So it is with our spiritual lives. It’s only when we come to the end of ourselves that we realize the need for the Savior. It’s only when we stop our flailing that our Lifesaver is able to save us. It’s only when we stop trying to save our self that the One who can save us can do what He came to do: seek and save the lost. It’s only when we realize that we are drowning that we can allow the Lifeguard to save us.

This not only applies to our initial encounter with God’s grace, mercy, and salvation, but also to our everyday walk with God as Jesus-followers, allowing the Holy Spirit to have His way in our lives. It’s only in weakness that God shows His strength. It’s in adversity when God gets to show His glory. Again, it’s when we realize that we are drowning without Him that He can rescue us. It’s only when we allow Him to have His way that He can show us who He truly is.

All our own efforts can’t. All our flailing can’t keep our head above water. Believe me; I know.

We can only be rescued when we allow Him to wrap His arm around us and pull us to dry ground.

“My grace is enough; it’s all you need. My strength comes into its own in your weakness.” (2 Corinthians 12:9, The Message)

When you pass through the waters, I will be with you; and when you pass through the rivers, they will not sweep over you. When you walk through the fire, you will not be burned; the flames will not set you ablaze. (Isaiah 43:2)

Who’s Responsible?

I’m struggling with something. It’s not a sin that is a thorn in my side, or some problem of epic proportions. No, it’s theological, I guess.

I’m struggling with something I’m calling “My Responsibility vs. God’s Responsibility.” It’s related to faith versus works, but’s more all-encompassing. First, here’s how I got here. Here’s the backstory.

There was a Scripture that my former pastor was clinging to throughout his year and a half at my former church. It was John 11:40, which reads:

“Did I not tell that if you believed you would see the glory of God?”

That’s Jesus speaking. It’s written in red in my Bible. I pay special attention to the passages written in red because they are coming from the lips of the Son of God.

In this context, Jesus is speaking to Mary and Martha, whose brother has died while Jesus took his time in coming to see his friends. He didn’t rush to the bedside while Lazarus was sick and his sisters are miffed.

And we know the rest of the story. The stone was rolled away and Lazarus was resurrected from the dead. It may have been the second-most dramatic miracle by Jesus. And because of the words of Jesus in John 11:40, (and because of the “baggage” I carry from my former church and probably my own past) I see a cause and effect. Am I the only one who processes this Scripture this way?

My thinking is: Because of the sisters’ “belief” or faith, God’s glory was shown in the resurrection of Lazarus. If you believe enough, therefore, you will see God’s glory. If you have enough faith, God will show Himself, God will breakthrough, God will work His miracles. Right??

And if God doesn’t breakthrough… if that miracle doesn’t happen… then I guess you don’t have enough faith. That was I processed through that Scripture and that teaching.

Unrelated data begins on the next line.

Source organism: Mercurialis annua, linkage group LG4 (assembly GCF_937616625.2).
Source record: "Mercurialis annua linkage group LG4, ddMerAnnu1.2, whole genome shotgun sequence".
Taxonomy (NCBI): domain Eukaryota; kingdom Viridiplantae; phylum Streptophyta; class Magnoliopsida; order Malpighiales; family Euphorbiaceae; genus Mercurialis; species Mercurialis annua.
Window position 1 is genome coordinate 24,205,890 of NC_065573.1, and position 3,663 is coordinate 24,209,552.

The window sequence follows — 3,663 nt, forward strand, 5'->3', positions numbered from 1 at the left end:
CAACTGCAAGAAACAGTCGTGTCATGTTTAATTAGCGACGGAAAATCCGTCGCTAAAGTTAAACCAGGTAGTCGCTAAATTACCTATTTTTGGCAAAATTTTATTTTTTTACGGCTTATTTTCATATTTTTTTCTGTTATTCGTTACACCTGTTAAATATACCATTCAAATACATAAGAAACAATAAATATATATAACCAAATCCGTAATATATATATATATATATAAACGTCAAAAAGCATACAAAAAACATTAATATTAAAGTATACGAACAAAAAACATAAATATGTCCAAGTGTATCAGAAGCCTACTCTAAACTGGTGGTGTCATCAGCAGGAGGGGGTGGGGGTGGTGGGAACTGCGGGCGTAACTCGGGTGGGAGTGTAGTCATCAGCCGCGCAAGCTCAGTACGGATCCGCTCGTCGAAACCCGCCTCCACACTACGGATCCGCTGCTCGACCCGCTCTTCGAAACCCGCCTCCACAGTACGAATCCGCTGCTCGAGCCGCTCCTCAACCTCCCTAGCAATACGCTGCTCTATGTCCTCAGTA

I left the church in August of 2013. Then I discovered freedom. I found freedom in the message of God’s one-way love. I found new freedom in the Gospel. Here’s what I wrote in my journal and blog on May 25th:

I know some of you think I’ve “gone ’round the bend”, because I keep posting about this “new” or “fresh” encounter I’ve had with God’s love. It is an encounter with the finished work on the Cross by Jesus. It is the love of Jesus that has changed me.

But some of you think I’ve gone crazy. You think I’m nuts because I keep posting stuff like:

Because Jesus won, I’m free to lose.
… because Jesus was strong, I’m free to be weak.
… because Jesus was someone, I’m free to be no one.
… because Jesus was the ultimate leader, I’m free and content to be a follower.
… because Jesus was (is) extraordinary, I’m free and content to be ordinary.
… because Jesus succeeded, I am free to fail.
… because ‘It is finished’, the work is done.

There is such freedom in those words, but there’s more.

I’ve said it before but I have to say it again and again because it is such Good News: There’s nothing I can do to make God love me more and nothing I can do to make God love me less. There is nothing I can do to repay God. There is nothing I can do to curry God’s favor, including surrendering more.

All of us so easily fall into a trap of measuring our own righteousness. We measure it by how much we pray. We measure it by how much we read our Bibles. We measure it by our behavior day-by-day. We measure how we talk, what we drink, and even by how much or what we eat. We measure ourselves against others. But when we measure, by definition, we are self-righteous. We become legalists. We become like the Pharisees in Jesus’ day.

I don’t want to keep falling back into a trap thinking that IT depends on me. “IT” may be salvation, favor, answers to prayers, miracles, or God’s glory manifesting itself among us in some way. My job is to remain faithful. God will always be faithful, even when I’m not.

The only time or the only way IT depends on me is when I receive a fresh revelation of God’s one-way, unconditional love found in Christ Jesus. When I finally understand… REALLY understand… then I am changed. I am compelled by the love of God (the Holy Spirit) inside me to live my life differently.